• Voice changes – their voice gets deeper. This is sometimes called ‘voice breaking’ because of the ups and downs in voice tone
  • Wet dreams – they might have wet dreams, where they ejaculate in their sleep. This is a completely normal part of growing up
  • Erections – sometimes erections happen when they get nervous or excited, or for no reason at all, which can make them feel embarrassed. Other people usually don’t notice them and they will go away after a few minutes
  • Breast changes – they might get some breast growth and tenderness. This is a normal response to the changing hormones in their body and will eventually go away.

Emotional changes for girls and boys at puberty


Along with the many physical changes, a lot of emotional changes happen around puberty for both boys and girls. These include:
  • Coping with a changing body – young people have to deal with sudden physical changes. They now have a new body shape and might start to feel self-conscious about how they look. They might feel embarrassed if they think they are different from their friends. Other people might start to treat them differently. For example, if they look older, they might be treated as an older person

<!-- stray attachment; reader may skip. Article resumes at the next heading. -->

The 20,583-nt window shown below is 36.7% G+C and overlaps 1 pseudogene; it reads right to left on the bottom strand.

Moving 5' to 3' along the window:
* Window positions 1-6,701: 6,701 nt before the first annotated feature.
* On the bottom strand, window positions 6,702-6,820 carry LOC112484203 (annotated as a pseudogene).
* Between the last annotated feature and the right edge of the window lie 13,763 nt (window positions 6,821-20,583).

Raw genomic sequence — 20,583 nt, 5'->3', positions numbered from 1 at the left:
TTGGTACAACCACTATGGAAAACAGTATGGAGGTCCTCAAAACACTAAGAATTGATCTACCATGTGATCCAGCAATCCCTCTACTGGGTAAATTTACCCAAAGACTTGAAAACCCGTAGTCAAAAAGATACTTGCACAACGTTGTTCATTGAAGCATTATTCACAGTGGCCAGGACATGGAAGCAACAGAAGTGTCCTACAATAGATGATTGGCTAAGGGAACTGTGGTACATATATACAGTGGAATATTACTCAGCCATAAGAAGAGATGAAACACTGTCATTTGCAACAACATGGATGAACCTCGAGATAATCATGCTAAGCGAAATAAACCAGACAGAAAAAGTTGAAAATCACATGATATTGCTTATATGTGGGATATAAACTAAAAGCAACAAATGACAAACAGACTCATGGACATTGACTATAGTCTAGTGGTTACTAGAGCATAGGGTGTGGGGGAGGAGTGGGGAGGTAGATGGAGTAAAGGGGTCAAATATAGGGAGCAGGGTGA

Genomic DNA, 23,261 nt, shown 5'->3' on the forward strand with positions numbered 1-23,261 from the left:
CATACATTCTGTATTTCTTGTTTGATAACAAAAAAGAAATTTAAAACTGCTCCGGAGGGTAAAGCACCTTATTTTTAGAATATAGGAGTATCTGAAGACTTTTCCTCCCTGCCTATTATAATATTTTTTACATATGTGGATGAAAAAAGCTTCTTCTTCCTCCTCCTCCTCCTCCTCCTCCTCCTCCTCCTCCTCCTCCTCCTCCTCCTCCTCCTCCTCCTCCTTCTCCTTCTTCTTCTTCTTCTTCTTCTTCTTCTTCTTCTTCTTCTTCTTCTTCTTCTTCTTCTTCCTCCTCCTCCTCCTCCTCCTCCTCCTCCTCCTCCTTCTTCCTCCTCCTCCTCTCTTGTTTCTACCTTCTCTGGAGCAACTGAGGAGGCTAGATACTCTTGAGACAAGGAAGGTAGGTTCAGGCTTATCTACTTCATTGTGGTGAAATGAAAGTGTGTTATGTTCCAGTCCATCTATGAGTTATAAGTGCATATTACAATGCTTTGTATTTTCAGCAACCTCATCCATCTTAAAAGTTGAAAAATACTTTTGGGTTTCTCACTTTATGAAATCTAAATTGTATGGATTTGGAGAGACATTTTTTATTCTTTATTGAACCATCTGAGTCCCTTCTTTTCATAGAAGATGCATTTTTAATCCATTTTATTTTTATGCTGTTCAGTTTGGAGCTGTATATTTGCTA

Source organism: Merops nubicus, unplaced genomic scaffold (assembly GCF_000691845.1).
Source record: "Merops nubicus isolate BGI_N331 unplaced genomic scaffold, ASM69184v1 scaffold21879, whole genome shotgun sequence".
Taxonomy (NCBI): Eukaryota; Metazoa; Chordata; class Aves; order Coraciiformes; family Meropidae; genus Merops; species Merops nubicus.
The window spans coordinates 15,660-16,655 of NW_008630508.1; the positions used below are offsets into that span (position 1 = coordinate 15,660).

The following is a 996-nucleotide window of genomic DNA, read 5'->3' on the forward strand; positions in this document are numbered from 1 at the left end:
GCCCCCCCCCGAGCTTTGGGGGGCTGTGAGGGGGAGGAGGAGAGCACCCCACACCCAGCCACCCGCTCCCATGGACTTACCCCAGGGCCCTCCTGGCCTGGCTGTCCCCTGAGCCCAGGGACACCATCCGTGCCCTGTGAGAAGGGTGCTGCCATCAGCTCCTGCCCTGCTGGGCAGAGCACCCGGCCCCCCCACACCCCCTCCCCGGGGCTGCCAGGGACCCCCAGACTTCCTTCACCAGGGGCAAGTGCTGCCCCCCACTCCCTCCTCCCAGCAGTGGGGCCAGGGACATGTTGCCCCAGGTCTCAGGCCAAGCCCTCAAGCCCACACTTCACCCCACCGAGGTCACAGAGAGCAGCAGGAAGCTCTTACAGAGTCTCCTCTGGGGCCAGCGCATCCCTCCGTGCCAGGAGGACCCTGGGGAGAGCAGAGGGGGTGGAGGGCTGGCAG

• Frustration because they feel different – it can be difficult coping with early physical changes or frustrating waiting for them to happen
  • Mood swings – the sudden release of hormones into a young person’s body can bring about extreme emotions and mood swings, but this is only temporary and will settle after a while. Parents might complain about these moods, but it can help to remember these are mostly caused by the changing hormone levels affecting the way the young person feels
  • Energy changes – the physical growth and other changes can make a young person feel full of energy one minute and tired the next.
The way that young people think changes around puberty as they develop their own identity as an individual, as well as part of a family. They are starting to determine their own standards and ideals, form their own ideas, morals and values, and rely less on their parents.

Young people and their parents at puberty